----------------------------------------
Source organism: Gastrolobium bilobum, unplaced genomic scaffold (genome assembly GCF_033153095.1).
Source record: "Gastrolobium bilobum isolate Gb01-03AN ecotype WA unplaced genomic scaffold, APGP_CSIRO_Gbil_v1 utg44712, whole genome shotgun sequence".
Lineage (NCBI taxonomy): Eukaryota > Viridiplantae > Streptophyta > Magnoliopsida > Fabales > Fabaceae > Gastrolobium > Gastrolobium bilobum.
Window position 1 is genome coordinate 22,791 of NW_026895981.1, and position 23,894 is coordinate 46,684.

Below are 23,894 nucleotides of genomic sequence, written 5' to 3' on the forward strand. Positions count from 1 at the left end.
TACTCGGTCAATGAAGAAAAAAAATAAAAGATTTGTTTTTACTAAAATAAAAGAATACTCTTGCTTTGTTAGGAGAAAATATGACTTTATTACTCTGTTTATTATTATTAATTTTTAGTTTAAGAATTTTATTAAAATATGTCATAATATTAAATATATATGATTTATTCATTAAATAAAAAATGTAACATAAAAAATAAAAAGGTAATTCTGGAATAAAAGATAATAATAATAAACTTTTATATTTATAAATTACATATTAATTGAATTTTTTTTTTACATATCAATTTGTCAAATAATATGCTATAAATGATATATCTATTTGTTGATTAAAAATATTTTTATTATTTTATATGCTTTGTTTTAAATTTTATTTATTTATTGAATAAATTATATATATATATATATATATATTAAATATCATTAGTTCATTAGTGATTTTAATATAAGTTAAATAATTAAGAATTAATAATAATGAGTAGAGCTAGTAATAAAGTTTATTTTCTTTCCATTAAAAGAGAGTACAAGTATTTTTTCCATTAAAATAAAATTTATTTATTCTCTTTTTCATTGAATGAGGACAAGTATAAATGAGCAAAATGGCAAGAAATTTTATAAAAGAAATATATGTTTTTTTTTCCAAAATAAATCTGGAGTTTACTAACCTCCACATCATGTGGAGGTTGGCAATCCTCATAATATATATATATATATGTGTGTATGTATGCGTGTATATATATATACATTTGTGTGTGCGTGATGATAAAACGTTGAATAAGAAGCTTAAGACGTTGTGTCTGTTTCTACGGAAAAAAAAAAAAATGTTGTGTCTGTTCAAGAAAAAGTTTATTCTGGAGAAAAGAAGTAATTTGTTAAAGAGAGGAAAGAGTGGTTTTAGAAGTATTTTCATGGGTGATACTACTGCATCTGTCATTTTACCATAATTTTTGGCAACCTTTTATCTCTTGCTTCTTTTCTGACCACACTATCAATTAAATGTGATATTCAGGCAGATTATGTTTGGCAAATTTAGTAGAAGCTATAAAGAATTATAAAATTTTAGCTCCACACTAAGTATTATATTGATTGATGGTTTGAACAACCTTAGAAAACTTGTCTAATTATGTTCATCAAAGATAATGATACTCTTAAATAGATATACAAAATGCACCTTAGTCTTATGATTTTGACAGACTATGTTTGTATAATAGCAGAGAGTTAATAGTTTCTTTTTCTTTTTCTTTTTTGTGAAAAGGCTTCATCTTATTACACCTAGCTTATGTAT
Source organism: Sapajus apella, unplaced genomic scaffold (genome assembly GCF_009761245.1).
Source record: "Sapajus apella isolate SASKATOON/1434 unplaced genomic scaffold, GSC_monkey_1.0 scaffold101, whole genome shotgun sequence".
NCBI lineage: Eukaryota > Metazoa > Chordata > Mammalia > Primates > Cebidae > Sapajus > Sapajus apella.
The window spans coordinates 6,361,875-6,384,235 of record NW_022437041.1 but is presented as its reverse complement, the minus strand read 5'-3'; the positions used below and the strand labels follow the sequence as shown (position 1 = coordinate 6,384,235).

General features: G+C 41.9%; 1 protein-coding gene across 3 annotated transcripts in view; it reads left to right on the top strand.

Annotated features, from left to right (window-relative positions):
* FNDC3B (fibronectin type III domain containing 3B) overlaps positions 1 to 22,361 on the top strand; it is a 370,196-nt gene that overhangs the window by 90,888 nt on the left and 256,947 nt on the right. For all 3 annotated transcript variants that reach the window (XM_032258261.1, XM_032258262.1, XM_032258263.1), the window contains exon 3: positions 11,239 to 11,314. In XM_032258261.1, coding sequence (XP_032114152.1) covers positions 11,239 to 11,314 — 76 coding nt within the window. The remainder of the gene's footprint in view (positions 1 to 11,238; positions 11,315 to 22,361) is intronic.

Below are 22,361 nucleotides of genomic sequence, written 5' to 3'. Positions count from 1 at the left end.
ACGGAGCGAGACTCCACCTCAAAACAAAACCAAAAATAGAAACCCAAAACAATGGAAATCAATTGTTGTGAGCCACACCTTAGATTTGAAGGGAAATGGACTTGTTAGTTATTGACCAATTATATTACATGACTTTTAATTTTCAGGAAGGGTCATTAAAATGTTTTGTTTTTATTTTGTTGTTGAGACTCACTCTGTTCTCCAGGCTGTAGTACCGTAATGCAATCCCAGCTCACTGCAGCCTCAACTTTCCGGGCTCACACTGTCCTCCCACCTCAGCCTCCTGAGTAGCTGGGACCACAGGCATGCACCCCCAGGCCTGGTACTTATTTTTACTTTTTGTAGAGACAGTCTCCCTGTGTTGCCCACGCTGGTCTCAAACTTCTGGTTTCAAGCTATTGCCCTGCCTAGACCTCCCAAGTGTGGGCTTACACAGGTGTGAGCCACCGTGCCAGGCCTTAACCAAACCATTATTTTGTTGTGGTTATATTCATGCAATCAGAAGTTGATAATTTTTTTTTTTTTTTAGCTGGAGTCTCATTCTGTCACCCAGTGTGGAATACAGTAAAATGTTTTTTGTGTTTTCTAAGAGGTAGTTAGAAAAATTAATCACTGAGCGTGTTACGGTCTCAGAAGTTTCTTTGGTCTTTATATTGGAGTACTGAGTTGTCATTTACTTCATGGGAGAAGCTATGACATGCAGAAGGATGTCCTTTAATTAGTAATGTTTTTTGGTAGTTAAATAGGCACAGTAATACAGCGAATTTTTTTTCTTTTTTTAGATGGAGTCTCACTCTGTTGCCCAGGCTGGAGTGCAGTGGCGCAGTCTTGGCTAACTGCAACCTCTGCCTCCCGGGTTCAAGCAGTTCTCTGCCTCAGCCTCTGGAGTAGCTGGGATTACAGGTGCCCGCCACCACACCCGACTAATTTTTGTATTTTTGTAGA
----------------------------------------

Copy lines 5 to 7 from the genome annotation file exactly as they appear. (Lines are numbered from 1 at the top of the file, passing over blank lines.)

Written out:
Below are 23,894 nucleotides of genomic sequence, written 5' to 3' on the forward strand. Positions count from 1 at the left end.
TACTCGGTCAATGAAGAAAAAAAATAAAAGATTTGTTTTTACTAAAATAAAAGAATACTCTTGCTTTGTTAGGAGAAAATATGACTTTATTACTCTGTTTATTATTATTAATTTTTAGTTTAAGAATTTTATTAAAATATGTCATAATATTAAATATATATGATTTATTCATTAAATAAAAAATGTAACATAAAAAATAAAAAGGTAATTCTGGAATAAAAGATAATAATAATAAACTTTTATATTTATAAATTACATATTAATTGAATTTTTTTTTTACATATCAATTTGTCAAATAATATGCTATAAATGATATATCTATTTGTTGATTAAAAATATTTTTATTATTTTATATGCTTTGTTTTAAATTTTATTTATTTATTGAATAAATTATATATATATATATATATATATTAAATATCATTAGTTCATTAGTGATTTTAATATAAGTTAAATAATTAAGAATTAATAATAATGAGTAGAGCTAGTAATAAAGTTTATTTTCTTTCCATTAAAAGAGAGTACAAGTATTTTTTCCATTAAAATAAAATTTATTTATTCTCTTTTTCATTGAATGAGGACAAGTATAAATGAGCAAAATGGCAAGAAATTTTATAAAAGAAATATATGTTTTTTTTTCCAAAATAAATCTGGAGTTTACTAACCTCCACATCATGTGGAGGTTGGCAATCCTCATAATATATATATATATATGTGTGTATGTATGCGTGTATATATATATACATTTGTGTGTGCGTGATGATAAAACGTTGAATAAGAAGCTTAAGACGTTGTGTCTGTTTCTACGGAAAAAAAAAAAAATGTTGTGTCTGTTCAAGAAAAAGTTTATTCTGGAGAAAAGAAGTAATTTGTTAAAGAGAGGAAAGAGTGGTTTTAGAAGTATTTTCATGGGTGATACTACTGCATCTGTCATTTTACCATAATTTTTGGCAACCTTTTATCTCTTGCTTCTTTTCTGACCACACTATCAATTAAATGTGATATTCAGGCAGATTATGTTTGGCAAATTTAGTAGAAGCTATAAAGAATTATAAAATTTTAGCTCCACACTAAGTATTATATTGATTGATGGTTTGAACAACCTTAGAAAACTTGTCTAATTATGTTCATCAAAGATAATGATACTCTTAAATAGATATACAAAATGCACCTTAGTCTTATGATTTTGACAGACTATGTTTGTATAATAGCAGAGAGTTAATAGTTTCTTTTTCTTTTTCTTTTTTGTGAAAAGGCTTCATCTTATTACACCTAGCTTATGTAT
Source organism: Sapajus apella, unplaced genomic scaffold (genome assembly GCF_009761245.1).